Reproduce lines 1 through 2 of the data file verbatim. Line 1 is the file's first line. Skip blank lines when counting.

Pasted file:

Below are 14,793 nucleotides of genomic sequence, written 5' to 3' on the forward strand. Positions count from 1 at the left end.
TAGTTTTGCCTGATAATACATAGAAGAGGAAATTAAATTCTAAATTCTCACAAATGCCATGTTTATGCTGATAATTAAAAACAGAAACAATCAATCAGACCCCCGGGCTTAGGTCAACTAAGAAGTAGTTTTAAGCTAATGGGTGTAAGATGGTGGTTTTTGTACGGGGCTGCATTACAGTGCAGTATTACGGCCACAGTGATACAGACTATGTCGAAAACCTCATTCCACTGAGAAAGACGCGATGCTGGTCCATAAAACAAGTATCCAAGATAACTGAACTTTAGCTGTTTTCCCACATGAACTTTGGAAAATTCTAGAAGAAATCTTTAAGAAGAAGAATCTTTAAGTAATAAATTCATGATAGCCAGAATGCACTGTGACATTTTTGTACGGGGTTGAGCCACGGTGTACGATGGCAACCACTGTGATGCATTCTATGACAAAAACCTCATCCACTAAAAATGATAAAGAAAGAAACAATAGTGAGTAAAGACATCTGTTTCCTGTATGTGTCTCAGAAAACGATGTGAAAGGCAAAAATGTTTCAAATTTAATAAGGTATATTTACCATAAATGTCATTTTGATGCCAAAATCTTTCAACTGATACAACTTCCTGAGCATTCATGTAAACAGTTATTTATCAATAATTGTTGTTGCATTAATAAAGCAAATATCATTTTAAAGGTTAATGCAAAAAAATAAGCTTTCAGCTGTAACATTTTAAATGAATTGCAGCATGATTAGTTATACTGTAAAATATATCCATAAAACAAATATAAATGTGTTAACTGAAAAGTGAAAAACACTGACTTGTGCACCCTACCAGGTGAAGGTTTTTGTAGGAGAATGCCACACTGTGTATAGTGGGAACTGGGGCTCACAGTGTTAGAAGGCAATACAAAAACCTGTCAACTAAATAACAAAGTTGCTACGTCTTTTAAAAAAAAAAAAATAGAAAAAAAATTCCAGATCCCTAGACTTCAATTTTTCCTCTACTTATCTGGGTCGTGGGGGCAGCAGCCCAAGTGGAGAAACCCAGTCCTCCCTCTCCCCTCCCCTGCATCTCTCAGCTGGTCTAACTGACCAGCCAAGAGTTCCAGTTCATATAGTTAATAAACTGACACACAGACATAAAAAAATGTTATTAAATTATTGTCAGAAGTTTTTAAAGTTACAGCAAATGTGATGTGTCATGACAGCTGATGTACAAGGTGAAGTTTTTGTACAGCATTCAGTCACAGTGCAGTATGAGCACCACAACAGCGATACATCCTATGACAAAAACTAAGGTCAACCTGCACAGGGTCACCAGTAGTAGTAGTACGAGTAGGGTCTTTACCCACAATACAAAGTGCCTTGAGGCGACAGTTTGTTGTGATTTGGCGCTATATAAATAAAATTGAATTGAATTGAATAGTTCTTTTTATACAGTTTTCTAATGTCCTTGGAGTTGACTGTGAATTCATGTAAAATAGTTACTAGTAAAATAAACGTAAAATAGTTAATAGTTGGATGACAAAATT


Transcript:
Below are 14,793 nucleotides of genomic sequence, written 5' to 3' on the forward strand. Positions count from 1 at the left end.
TAGTTTTGCCTGATAATACATAGAAGAGGAAATTAAATTCTAAATTCTCACAAATGCCATGTTTATGCTGATAATTAAAAACAGAAACAATCAATCAGACCCCCGGGCTTAGGTCAACTAAGAAGTAGTTTTAAGCTAATGGGTGTAAGATGGTGGTTTTTGTACGGGGCTGCATTACAGTGCAGTATTACGGCCACAGTGATACAGACTATGTCGAAAACCTCATTCCACTGAGAAAGACGCGATGCTGGTCCATAAAACAAGTATCCAAGATAACTGAACTTTAGCTGTTTTCCCACATGAACTTTGGAAAATTCTAGAAGAAATCTTTAAGAAGAAGAATCTTTAAGTAATAAATTCATGATAGCCAGAATGCACTGTGACATTTTTGTACGGGGTTGAGCCACGGTGTACGATGGCAACCACTGTGATGCATTCTATGACAAAAACCTCATCCACTAAAAATGATAAAGAAAGAAACAATAGTGAGTAAAGACATCTGTTTCCTGTATGTGTCTCAGAAAACGATGTGAAAGGCAAAAATGTTTCAAATTTAATAAGGTATATTTACCATAAATGTCATTTTGATGCCAAAATCTTTCAACTGATACAACTTCCTGAGCATTCATGTAAACAGTTATTTATCAATAATTGTTGTTGCATTAATAAAGCAAATATCATTTTAAAGGTTAATGCAAAAAAATAAGCTTTCAGCTGTAACATTTTAAATGAATTGCAGCATGATTAGTTATACTGTAAAATATATCCATAAAACAAATATAAATGTGTTAACTGAAAAGTGAAAAACACTGACTTGTGCACCCTACCAGGTGAAGGTTTTTGTAGGAGAATGCCACACTGTGTATAGTGGGAACTGGGGCTCACAGTGTTAGAAGGCAATACAAAAACCTGTCAACTAAATAACAAAGTTGCTACGTCTTTTAAAAAAAAAAAAATAGAAAAAAAATTCCAGATCCCTAGACTTCAATTTTTCCTCTACTTATCTGGGTCGTGGGGGCAGCAGCCCAAGTGGAGAAACCCAGTCCTCCCTCTCCCCTCCCCTGCATCTCTCAGCTGGTCTAACTGACCAGCCAAGAGTTCCAGTTCATATAGTTAATAAACTGACACACAGACATAAAAAAATGTTATTAAATTATTGTCAGAAGTTTTTAAAGTTACAGCAAATGTGATGTGTCATGACAGCTGATGTACAAGGTGAAGTTTTTGTACAGCATTCAGTCACAGTGCAGTATGAGCACCACAACAGCGATACATCCTATGACAAAAACTAAGGTCAACCTGCACAGGGTCACCAGTAGTAGTAGTACGAGTAGGGTCTTTACCCACAATACAAAGTGCCTTGAGGCGACAGTTTGTTGTGATTTGGCGCTATATAAATAAAATTGAATTGAATTGAATAGTTCTTTTTATACAGTTTTCTAATGTCCTTGGAGTTGACTGTGAATTCATGTAAAATAGTTACTAGTAAAATAAACGTAAAATAGTTAATAGTTGGATGACAAAATT